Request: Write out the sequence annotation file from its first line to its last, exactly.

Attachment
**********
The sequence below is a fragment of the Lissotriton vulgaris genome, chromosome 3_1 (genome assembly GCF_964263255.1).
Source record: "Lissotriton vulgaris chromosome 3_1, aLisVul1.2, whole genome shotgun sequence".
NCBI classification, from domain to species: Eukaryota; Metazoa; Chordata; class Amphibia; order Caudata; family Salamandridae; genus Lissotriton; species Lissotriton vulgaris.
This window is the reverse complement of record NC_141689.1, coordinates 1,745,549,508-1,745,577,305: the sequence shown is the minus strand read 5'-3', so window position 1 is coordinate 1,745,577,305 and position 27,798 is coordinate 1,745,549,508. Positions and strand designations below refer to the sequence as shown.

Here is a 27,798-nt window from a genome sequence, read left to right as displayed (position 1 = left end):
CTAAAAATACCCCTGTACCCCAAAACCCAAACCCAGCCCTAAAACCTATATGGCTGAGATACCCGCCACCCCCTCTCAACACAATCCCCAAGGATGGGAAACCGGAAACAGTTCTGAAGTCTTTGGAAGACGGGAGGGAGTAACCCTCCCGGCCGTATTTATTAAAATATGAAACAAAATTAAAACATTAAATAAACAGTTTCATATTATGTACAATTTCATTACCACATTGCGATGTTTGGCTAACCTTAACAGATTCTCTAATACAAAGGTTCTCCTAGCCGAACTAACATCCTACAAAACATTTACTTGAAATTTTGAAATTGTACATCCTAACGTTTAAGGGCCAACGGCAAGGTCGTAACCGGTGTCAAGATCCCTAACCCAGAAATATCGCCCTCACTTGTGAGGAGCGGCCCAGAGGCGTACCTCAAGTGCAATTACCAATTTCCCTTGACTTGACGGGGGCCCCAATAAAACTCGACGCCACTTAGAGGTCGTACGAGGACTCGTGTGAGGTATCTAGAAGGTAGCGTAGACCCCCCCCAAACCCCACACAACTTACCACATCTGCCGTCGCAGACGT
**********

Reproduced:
The sequence below is a fragment of the Lissotriton vulgaris genome, chromosome 3_1 (genome assembly GCF_964263255.1).
Source record: "Lissotriton vulgaris chromosome 3_1, aLisVul1.2, whole genome shotgun sequence".
NCBI classification, from domain to species: Eukaryota; Metazoa; Chordata; class Amphibia; order Caudata; family Salamandridae; genus Lissotriton; species Lissotriton vulgaris.
This window is the reverse complement of record NC_141689.1, coordinates 1,745,549,508-1,745,577,305: the sequence shown is the minus strand read 5'-3', so window position 1 is coordinate 1,745,577,305 and position 27,798 is coordinate 1,745,549,508. Positions and strand designations below refer to the sequence as shown.

Here is a 27,798-nt window from a genome sequence, read left to right as displayed (position 1 = left end):
CTAAAAATACCCCTGTACCCCAAAACCCAAACCCAGCCCTAAAACCTATATGGCTGAGATACCCGCCACCCCCTCTCAACACAATCCCCAAGGATGGGAAACCGGAAACAGTTCTGAAGTCTTTGGAAGACGGGAGGGAGTAACCCTCCCGGCCGTATTTATTAAAATATGAAACAAAATTAAAACATTAAATAAACAGTTTCATATTATGTACAATTTCATTACCACATTGCGATGTTTGGCTAACCTTAACAGATTCTCTAATACAAAGGTTCTCCTAGCCGAACTAACATCCTACAAAACATTTACTTGAAATTTTGAAATTGTACATCCTAACGTTTAAGGGCCAACGGCAAGGTCGTAACCGGTGTCAAGATCCCTAACCCAGAAATATCGCCCTCACTTGTGAGGAGCGGCCCAGAGGCGTACCTCAAGTGCAATTACCAATTTCCCTTGACTTGACGGGGGCCCCAATAAAACTCGACGCCACTTAGAGGTCGTACGAGGACTCGTGTGAGGTATCTAGAAGGTAGCGTAGACCCCCCCCAAACCCCACACAACTTACCACATCTGCCGTCGCAGACGT